HMRC Is Shite

HMRC Is Shite
Dedicated to the taxpayers of Britain, and the employees of Her Majesty's Revenue and Customs (HMRC), who have to endure the monumental shambles that is HMRC.

Wednesday, 21 November 2012

HMRC's Debt Collection Tactics II


By happenstance, at the every same time that I was writing yesterday's article about HMRC's debt collection tactics, a fellow blogger and loyal reader (Dick Puddlecote) was writing about his own personal experience of HMRC's debt collection tactics.

Here is his piece in full:
"The oddest thing happened this morning.

Sitting at my desk, some woman just wandered in through our warehouse and asked to talk to a director. I replied that I'm one so how can I help. She tersely declared that she works for HMRC and demanded a payment of £15,000 for overdue corporation tax.


I was taken aback for a moment as she looked about 60 and was dressed in jeans and a sweat shirt - it's not the kind of thing one would expect her to come out with.


As it happened, the people who deal with our accounts were both at a funeral at the time, so I said I'd have to talk to them first. She, however, insisted that as I was a director I would be able to sign a cheque right there and then. Of course I could, but there was no way I would even consider doing that, especially for someone who just breezes in arrogantly from the street.


She fixed me with a surprised glare (perhaps for not shitting myself when faced with a rep of the government, I dunno), before handing me her card and telling me all the nasty things that might happen if it's not paid in the next week. Now, I've often said that tax is effectively extortion with menaces, but I've never seen it illustrated in such a blatant manner.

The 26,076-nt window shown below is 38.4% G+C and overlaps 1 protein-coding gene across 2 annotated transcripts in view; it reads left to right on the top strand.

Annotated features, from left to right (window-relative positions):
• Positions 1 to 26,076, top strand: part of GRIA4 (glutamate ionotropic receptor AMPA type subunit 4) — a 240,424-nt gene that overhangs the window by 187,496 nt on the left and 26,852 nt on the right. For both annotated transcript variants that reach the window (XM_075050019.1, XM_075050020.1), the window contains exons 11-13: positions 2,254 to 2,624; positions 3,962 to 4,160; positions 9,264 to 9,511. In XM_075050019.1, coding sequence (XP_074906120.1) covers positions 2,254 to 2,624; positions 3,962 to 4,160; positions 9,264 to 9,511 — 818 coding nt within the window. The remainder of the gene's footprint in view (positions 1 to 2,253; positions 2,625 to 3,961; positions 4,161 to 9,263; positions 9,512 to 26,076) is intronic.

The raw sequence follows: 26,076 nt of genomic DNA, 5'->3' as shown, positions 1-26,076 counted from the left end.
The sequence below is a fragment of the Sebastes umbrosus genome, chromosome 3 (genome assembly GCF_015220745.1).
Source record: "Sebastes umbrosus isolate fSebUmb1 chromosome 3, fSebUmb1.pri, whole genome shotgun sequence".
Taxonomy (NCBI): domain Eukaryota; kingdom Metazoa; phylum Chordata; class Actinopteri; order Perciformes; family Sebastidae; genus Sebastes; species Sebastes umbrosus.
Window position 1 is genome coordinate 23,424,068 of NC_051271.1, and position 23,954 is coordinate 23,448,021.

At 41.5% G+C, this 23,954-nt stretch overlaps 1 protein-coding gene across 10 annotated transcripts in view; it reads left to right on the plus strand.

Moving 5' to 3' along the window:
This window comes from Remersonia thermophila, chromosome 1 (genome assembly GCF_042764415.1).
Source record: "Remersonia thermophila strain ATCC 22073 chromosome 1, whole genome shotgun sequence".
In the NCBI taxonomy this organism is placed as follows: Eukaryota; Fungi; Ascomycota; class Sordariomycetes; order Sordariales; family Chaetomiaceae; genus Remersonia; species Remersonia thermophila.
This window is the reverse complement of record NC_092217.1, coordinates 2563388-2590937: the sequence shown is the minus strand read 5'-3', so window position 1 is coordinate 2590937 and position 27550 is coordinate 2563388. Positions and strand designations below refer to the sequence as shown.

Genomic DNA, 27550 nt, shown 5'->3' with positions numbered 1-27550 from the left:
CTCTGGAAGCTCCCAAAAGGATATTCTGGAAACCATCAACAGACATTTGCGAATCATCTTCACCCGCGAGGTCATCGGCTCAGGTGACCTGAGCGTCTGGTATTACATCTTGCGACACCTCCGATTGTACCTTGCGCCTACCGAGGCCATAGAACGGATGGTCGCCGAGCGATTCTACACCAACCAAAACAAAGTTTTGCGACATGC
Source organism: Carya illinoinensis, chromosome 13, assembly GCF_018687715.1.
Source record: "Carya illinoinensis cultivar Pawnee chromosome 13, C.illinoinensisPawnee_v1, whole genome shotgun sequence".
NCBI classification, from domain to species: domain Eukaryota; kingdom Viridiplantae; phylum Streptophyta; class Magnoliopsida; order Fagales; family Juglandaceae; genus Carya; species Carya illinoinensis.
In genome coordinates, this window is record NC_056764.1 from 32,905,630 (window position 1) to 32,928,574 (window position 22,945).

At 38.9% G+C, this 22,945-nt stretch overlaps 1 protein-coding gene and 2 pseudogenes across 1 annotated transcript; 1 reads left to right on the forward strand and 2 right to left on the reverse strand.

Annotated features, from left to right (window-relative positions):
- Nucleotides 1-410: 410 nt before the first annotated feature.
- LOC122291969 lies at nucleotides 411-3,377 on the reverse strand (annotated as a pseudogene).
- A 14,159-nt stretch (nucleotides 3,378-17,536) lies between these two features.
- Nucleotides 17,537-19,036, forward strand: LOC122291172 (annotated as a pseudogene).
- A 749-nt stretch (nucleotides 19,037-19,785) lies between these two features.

On later talking to our credit controller, she said that we'd paid a huge amount up front and were just waiting for some communication of the balance due before settling it - that's what one would expect from a government agency, after all. However, we'd not received a single letter or phone call to tell us what we were supposed to pay. Wouldn't it have been much more professional - and less costly in time and, therefore, money - to ring or write rather than sending some late middle-ager round to ask for a cheque out of the blue?


And when did employing similar intimidatory methods to 1930s mafia protection racketeers become an acceptable state policy?


UPDATE:
By coincidence, Ken Frost has today provided another example of eager HMRC debt collectors turning up unannounced and demanding cash."
It seems, as the old saying goes, that there's a lot of it about!

Tax does have to be taxing.

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5 comments:

  1. Of course the simplest way out of this problem would be to pay the tax you owe.

    People who owe tax don't like paying tax. Hold the front page.

    ReplyDelete
  2. 'Now, I've often said that tax is effectively extortion with menaces'
    - Is this one of the Starbucks, Google or eBay directors?

    I have heard the 'I didn't get your letter' hundreds of times- even when I have personally hand delivered it a few weeks before.

    ReplyDelete
  3. Dear anonymice,

    Did you read what this person wrote. They have NO idea of the amount. Why do you effectively call him a liar. There is certainly no reason for him to lie here. (yes he's being a bit ageist - says she - 61 and counting) but I agree, jeans and a sweatshirt.
    I would think the FIRST thing to do would be hand over suitable ID with a number that could be rung to check the veracity of the person's identity. But the Revenue DO cock up with frightening regularity.
    I'm certainly glad he did not pay this woman anything (some of my clients bless them might have out of fear) until the amount could be checked.
    Kris

    ReplyDelete
  4. Corporation Tax is SELF ASSESSED. The company knows what tax it is due to pay. It knows what tax it has paid.

    And it shouldn't wait for a letter or telephone call to pay it.

    ReplyDelete
  5. Hear Hear 11:17. Corporation Tax (cotax)is due to be paid 9 months and 1 day after the accounting period end date and the return does not need to be filed until 12 months after the accounting period end date so it is normal for companies to pay the cotax and without a "bill" having been issued by hmrc

    ReplyDelete